elevating child care

You’re Not My Mommy

Raising babies with respect begins with perceiving them as competent, aware individuals rather than cute blobs that are mindless or “half-baked” (no joke — a psychologist used that descriptor in her Psychology Today column).  Perceiving babies as whole people is by far the most rewarding, successful parenting path and is finally now research-proven. Yes, it can be less convenient at times, because it...

No Bad Parents (Guest Post by Michael Lansbury)

As a fan of Janet’s work and her website, this is a reader comment I come across occasionally: “Oh, great! Another article that makes me feel like a bad parent.” Well, not this article. Nope. This article wants to assure you that nothing Janet writes about respectful parenting is designed to intimidate or humiliate, but only to inform, educate, and to offer readers a shot at a parenting experience beyond their...

How Respect Makes Parenting Easier

Every so often I receive a critical comment along the lines of this one: “…reading things such as ‘I asked my baby if she wanted me to lift her up and with the slightest nod of yes, I did’ (not exact quote) — when talking about a month-old baby — makes me want to laugh. It is true that babies, infants and toddlers should be treated with respect, and I adhere to the notion of the calm...

When Children Prefer One Parent

Our three year old daughter has started showing a strong preference for Mommy, especially at bedtime.  We are trying to be positive and respectful of her wishes, but I am expecting another child in May, and we need to set boundaries about my availability to her.  Thus far, setting boundaries often leads to tears, shouting, and temper tantrums that include hitting Daddy.  It does go better when we talk it out with...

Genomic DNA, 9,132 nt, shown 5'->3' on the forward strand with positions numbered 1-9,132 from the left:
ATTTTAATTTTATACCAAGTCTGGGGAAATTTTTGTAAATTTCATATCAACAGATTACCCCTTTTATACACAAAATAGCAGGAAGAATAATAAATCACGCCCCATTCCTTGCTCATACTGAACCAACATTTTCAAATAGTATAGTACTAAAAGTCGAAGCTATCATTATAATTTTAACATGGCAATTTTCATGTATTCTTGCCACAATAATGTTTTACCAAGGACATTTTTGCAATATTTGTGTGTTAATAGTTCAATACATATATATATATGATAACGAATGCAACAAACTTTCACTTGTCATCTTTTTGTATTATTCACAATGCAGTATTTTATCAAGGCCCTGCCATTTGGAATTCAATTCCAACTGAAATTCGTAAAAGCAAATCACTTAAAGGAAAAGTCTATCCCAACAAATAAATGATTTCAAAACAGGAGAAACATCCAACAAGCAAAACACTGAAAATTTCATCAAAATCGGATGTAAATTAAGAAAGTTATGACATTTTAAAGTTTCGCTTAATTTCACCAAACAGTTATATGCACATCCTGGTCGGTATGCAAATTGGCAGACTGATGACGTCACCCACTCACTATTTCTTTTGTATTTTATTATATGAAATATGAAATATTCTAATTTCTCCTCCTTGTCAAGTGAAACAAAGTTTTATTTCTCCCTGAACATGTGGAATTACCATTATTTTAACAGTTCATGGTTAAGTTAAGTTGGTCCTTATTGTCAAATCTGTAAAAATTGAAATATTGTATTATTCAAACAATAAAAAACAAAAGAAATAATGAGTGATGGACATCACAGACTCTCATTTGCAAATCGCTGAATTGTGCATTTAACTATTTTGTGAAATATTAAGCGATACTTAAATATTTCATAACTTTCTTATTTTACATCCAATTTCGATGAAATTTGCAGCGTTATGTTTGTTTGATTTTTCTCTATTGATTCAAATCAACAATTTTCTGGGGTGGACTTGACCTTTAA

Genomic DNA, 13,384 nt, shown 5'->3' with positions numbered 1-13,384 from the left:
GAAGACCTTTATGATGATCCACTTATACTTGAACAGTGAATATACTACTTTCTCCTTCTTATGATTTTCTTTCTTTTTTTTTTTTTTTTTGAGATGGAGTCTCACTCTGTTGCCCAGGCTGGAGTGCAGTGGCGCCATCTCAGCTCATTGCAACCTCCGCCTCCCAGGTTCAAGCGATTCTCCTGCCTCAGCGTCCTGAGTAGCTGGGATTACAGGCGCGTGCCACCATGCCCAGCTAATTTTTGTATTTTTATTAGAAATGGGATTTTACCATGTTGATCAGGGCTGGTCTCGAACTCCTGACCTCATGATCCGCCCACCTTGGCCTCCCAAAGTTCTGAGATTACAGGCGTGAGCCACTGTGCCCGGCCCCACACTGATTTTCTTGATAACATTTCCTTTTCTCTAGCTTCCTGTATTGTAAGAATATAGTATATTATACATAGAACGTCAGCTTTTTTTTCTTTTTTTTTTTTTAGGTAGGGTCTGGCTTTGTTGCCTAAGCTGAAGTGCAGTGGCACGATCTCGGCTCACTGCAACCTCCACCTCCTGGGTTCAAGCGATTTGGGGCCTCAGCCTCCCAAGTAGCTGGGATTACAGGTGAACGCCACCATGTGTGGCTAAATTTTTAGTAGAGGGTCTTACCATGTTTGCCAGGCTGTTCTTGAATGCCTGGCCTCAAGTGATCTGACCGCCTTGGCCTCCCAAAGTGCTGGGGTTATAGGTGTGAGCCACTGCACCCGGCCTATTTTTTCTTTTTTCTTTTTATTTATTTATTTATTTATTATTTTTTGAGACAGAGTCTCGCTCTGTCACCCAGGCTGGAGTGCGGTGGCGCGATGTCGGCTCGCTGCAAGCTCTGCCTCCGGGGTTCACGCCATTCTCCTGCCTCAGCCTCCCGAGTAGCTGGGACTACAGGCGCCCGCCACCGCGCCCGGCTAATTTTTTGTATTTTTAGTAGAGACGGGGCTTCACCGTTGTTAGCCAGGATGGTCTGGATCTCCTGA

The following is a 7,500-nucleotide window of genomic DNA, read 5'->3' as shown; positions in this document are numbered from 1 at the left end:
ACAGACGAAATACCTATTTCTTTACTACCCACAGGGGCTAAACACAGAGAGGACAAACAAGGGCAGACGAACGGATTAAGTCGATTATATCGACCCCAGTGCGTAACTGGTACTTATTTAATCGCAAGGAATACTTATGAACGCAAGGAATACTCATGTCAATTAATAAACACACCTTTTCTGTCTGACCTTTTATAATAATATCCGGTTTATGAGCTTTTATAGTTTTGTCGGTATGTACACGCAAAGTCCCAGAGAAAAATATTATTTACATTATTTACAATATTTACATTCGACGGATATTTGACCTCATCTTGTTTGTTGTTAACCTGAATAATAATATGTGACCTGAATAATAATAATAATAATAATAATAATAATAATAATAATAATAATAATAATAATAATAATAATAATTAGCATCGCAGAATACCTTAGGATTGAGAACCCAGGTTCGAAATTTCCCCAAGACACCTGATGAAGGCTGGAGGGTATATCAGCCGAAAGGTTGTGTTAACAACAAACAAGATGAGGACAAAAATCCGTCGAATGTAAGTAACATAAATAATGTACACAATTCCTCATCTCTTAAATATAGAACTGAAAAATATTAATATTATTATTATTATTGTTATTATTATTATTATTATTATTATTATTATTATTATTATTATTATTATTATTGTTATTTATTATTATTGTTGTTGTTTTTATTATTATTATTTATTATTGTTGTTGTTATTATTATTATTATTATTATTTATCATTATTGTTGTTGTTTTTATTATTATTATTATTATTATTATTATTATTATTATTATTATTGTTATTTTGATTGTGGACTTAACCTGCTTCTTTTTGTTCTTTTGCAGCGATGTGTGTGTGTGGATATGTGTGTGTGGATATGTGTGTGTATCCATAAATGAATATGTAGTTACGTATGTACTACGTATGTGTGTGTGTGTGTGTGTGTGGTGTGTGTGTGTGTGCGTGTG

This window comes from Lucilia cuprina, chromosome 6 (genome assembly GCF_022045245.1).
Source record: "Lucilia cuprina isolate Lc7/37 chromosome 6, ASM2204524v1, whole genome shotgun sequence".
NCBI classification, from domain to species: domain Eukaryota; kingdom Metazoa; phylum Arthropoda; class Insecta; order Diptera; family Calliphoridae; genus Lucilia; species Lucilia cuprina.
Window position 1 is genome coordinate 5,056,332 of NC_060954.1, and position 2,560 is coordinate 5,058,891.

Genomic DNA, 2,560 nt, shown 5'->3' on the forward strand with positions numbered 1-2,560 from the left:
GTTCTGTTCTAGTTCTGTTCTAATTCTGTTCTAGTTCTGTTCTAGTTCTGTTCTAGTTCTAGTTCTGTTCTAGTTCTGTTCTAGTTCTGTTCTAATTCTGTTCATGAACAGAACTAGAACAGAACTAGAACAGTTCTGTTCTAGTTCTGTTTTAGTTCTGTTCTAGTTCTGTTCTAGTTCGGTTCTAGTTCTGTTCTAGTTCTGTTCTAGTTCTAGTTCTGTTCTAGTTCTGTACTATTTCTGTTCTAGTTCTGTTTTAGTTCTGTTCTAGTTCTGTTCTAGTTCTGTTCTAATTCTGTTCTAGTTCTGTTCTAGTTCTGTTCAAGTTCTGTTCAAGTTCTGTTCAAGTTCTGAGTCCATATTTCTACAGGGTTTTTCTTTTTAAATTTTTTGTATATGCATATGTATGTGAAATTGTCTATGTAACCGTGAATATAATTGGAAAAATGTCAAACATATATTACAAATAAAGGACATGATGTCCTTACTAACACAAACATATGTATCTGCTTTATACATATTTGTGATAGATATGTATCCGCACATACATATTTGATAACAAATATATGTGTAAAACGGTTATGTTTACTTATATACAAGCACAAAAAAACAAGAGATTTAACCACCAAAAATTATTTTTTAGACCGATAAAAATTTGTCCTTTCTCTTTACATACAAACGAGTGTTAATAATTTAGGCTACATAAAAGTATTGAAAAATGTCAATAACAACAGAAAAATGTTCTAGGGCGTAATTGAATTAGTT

The Key to Cooperation (How to Stop Reacting and Start Connecting)

Acceptance is the one of the most loving gifts we can offer another human being, and it is especially crucial in our relationships with children. From the moment they are born, our children are receiving formative messages from us about their worth, their place in the world and in our hearts. To develop a sense of security and self-confidence, they need us to at least attempt to accept, acknowledge, and understand...

The Hurt We Can’t Fix

A common fantasy we have as parents is the eternal preservation of our children’s innocence. It would be so nice if we could shelter them from the harsher realities of life.  And if we can’t prevent the inevitable bumps and bruises that life deals, we’d at least like to have the power to fix the damage; kiss our kids’ booboos and make them all better. In this post, my husband Mike shares his personal...

Recognizing Sensory Processing Disorders (SPD): Guest Post by Jonathan Evans

I regularly receive comments from parents expressing appreciation for the respectful parenting approach I share on my blog (Magda Gerber’s RIE approach). Occasionally, these same parents will then assert that this could not possibly work for their child with high needs or special needs, for any number of reasons. Over the years, I have consulted with many experts on the subject of RIE and children with special...

The Glorious Freedom of a Capable Child

My favorite part of blogging are the stories parents and caregivers share with me from all over the world. While the details are always slightly different, the stories usually begin with a common experience: feeling dissatisfied, frustrated or unsuccessful, they sought answers. And just like me way back when, they didn’t really know what they were looking for – just something that felt right. They somehow...

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